Just back from some business travel, and, since I used airplanes, I fell repeatedly under the tender ministrations of the TSA. Couple thoughts:
OK, I get it – because of this guy:
we all must now take off our shoes and run them through the x-ray machine before we board an aircraft.
And, while I don’t remember hearing about it at the time, I guess there was somebody like this guy:
Who, using only his (no doubt C-4 laden) belt managed to threaten to destroy numerous Americans and aircraft, because now we’re also asked to take off our belts and run them through the scanners. I don’t think the evil Belt Bomber actually managed to blow up the plane – the Shoe Bomber didn’t, either – because I’m pretty sure I would have heard about it.
But, following this inexorable logic,where’s the love for this guy:
If you haven’t flown commercially lately, I’m sure you’ll be shocked, not to mention *terrified* to hear that I and hundreds of millions of other people have gotten onto commercial aircraft *without having to run our underwear though the x-ray machine*! Why is our all-protecting government asleep at the wheel on this?
Slightly more seriously, let’s compare the cost of doing all this with the cost of just letting people walk onto planes with their shoes and belts (and underwear) undisturbed. Let’s optimistically allow 1 minute per flight per passenger to remove and replace his shoes and belt – that’s about 770 million minutes, or 20 *lifetimes* of 75 years each, per year, spent making us safe from dangerous shoes and belts. While I personally only spend maybe 20 or 30 minutes a year futzing with my shoes and belt to get through security, on the whole, we pay the price of flying a 20-person flight into the ground each year to protect us from the likes of those jokers above – who conspicuously failed to blow anything up or kill any Americans.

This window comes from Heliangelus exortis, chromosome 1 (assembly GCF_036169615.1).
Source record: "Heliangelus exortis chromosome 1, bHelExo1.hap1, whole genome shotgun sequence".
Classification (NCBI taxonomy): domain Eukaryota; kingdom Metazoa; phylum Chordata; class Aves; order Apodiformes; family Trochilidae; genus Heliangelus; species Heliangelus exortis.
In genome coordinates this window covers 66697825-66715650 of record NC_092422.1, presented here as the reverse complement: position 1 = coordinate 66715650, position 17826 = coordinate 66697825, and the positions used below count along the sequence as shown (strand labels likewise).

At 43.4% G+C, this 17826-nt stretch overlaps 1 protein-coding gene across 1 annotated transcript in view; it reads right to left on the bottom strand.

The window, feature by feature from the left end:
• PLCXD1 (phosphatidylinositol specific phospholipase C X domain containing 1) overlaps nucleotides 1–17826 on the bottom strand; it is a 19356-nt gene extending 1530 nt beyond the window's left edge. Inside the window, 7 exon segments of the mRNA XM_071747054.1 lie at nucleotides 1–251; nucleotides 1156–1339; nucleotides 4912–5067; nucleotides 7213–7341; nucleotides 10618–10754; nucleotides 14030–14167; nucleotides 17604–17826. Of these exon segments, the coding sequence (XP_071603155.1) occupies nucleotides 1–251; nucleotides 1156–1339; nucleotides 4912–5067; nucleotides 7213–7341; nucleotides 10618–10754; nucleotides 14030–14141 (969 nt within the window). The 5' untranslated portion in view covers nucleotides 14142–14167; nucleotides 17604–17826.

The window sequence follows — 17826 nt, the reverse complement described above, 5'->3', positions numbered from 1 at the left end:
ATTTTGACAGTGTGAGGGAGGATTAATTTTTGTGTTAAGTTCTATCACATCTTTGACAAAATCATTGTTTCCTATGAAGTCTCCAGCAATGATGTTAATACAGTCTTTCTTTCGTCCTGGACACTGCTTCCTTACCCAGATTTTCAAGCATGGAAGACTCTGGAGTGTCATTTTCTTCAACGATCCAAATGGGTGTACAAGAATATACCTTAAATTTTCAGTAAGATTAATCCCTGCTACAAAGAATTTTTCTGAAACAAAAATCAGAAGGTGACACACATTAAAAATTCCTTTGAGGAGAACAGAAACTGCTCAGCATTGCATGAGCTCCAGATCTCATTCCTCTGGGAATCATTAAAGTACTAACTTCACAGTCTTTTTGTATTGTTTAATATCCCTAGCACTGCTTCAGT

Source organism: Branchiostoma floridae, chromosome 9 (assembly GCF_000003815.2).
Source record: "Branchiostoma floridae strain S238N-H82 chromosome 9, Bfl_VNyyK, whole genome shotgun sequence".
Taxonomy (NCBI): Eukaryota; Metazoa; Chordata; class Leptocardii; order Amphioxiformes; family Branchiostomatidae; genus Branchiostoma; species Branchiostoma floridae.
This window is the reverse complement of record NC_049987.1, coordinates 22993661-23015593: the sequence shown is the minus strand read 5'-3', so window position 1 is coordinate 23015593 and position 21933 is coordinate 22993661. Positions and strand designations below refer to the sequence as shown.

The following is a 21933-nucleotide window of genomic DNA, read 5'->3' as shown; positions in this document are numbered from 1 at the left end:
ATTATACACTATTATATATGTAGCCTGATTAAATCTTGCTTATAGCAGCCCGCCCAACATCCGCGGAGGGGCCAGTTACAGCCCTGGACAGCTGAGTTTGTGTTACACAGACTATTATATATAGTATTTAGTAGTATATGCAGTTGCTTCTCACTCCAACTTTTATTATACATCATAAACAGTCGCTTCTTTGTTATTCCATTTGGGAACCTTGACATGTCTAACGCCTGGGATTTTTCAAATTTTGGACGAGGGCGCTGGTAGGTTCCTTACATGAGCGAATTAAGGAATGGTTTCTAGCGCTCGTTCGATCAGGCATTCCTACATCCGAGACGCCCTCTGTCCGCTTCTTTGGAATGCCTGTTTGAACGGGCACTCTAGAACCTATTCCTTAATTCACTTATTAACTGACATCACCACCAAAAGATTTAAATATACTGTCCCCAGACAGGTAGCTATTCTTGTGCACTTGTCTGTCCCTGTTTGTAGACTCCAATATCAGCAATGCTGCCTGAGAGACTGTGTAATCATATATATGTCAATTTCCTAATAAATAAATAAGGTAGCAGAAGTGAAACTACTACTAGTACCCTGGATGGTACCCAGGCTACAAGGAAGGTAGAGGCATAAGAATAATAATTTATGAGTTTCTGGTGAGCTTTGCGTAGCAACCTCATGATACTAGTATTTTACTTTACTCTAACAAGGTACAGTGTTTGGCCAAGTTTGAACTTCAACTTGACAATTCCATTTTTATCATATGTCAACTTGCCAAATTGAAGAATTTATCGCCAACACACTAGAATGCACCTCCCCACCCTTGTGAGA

And there’s no guarantee, either that doing the stupid shoes-and-belts(-and-underwear) dance saves lives or that not doing it costs lives – we never did it before, and no airplanes were ever belted or shoed (or pantied) out of the sky.
It makes a fellah wonder: is the point of all this really our safety? Really? The Underwear Bomber looks like a fairly normal guy – but then, we don’t check underwear now, do we? I’d say there are numerous other indicators that All Is Not Right Upstairs with the Shoe Bomber and perhaps the hypothetical Belt Bomber that we could have maybe identified them as possible risk using common sense rather than x-ray machines. Ya know?
But I’ll save that for another post.